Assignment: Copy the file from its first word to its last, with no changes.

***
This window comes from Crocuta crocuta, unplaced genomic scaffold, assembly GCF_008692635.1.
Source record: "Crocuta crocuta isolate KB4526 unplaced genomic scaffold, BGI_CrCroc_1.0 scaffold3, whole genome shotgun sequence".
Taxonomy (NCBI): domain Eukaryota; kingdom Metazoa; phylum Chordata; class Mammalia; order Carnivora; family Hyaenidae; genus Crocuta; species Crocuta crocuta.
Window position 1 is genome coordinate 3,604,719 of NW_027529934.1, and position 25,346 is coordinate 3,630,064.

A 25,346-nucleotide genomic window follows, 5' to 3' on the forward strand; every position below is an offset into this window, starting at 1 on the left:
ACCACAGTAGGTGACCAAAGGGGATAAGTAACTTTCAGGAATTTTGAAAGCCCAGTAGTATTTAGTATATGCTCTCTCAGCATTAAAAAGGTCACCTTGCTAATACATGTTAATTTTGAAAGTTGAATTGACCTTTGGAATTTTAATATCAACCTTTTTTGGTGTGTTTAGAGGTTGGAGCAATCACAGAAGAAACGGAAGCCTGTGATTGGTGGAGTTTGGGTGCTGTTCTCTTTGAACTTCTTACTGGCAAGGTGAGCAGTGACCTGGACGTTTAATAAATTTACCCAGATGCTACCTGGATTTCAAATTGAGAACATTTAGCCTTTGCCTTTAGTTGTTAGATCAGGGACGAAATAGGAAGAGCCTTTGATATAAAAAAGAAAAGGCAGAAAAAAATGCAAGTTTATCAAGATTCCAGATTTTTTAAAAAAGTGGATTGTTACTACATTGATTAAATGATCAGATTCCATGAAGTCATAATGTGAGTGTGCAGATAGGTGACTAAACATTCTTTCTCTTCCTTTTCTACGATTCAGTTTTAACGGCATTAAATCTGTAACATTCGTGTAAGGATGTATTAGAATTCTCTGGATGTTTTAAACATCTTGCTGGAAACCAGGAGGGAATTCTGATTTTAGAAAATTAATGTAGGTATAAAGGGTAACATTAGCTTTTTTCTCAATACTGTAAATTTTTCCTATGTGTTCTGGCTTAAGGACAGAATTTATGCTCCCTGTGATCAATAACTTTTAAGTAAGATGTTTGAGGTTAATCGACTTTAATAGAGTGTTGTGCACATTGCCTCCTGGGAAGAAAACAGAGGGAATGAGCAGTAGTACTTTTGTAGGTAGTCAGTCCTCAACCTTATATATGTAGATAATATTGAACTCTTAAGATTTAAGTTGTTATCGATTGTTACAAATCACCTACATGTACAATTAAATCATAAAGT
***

This window comes from Crocuta crocuta, unplaced genomic scaffold, assembly GCF_008692635.1.
Source record: "Crocuta crocuta isolate KB4526 unplaced genomic scaffold, BGI_CrCroc_1.0 scaffold3, whole genome shotgun sequence".
Taxonomy (NCBI): domain Eukaryota; kingdom Metazoa; phylum Chordata; class Mammalia; order Carnivora; family Hyaenidae; genus Crocuta; species Crocuta crocuta.
Window position 1 is genome coordinate 3,604,719 of NW_027529934.1, and position 25,346 is coordinate 3,630,064.

A 25,346-nucleotide genomic window follows, 5' to 3' on the forward strand; every position below is an offset into this window, starting at 1 on the left:
ACCACAGTAGGTGACCAAAGGGGATAAGTAACTTTCAGGAATTTTGAAAGCCCAGTAGTATTTAGTATATGCTCTCTCAGCATTAAAAAGGTCACCTTGCTAATACATGTTAATTTTGAAAGTTGAATTGACCTTTGGAATTTTAATATCAACCTTTTTTGGTGTGTTTAGAGGTTGGAGCAATCACAGAAGAAACGGAAGCCTGTGATTGGTGGAGTTTGGGTGCTGTTCTCTTTGAACTTCTTACTGGCAAGGTGAGCAGTGACCTGGACGTTTAATAAATTTACCCAGATGCTACCTGGATTTCAAATTGAGAACATTTAGCCTTTGCCTTTAGTTGTTAGATCAGGGACGAAATAGGAAGAGCCTTTGATATAAAAAAGAAAAGGCAGAAAAAAATGCAAGTTTATCAAGATTCCAGATTTTTTAAAAAAGTGGATTGTTACTACATTGATTAAATGATCAGATTCCATGAAGTCATAATGTGAGTGTGCAGATAGGTGACTAAACATTCTTTCTCTTCCTTTTCTACGATTCAGTTTTAACGGCATTAAATCTGTAACATTCGTGTAAGGATGTATTAGAATTCTCTGGATGTTTTAAACATCTTGCTGGAAACCAGGAGGGAATTCTGATTTTAGAAAATTAATGTAGGTATAAAGGGTAACATTAGCTTTTTTCTCAATACTGTAAATTTTTCCTATGTGTTCTGGCTTAAGGACAGAATTTATGCTCCCTGTGATCAATAACTTTTAAGTAAGATGTTTGAGGTTAATCGACTTTAATAGAGTGTTGTGCACATTGCCTCCTGGGAAGAAAACAGAGGGAATGAGCAGTAGTACTTTTGTAGGTAGTCAGTCCTCAACCTTATATATGTAGATAATATTGAACTCTTAAGATTTAAGTTGTTATCGATTGTTACAAATCACCTACATGTACAATTAAATCATAAAGT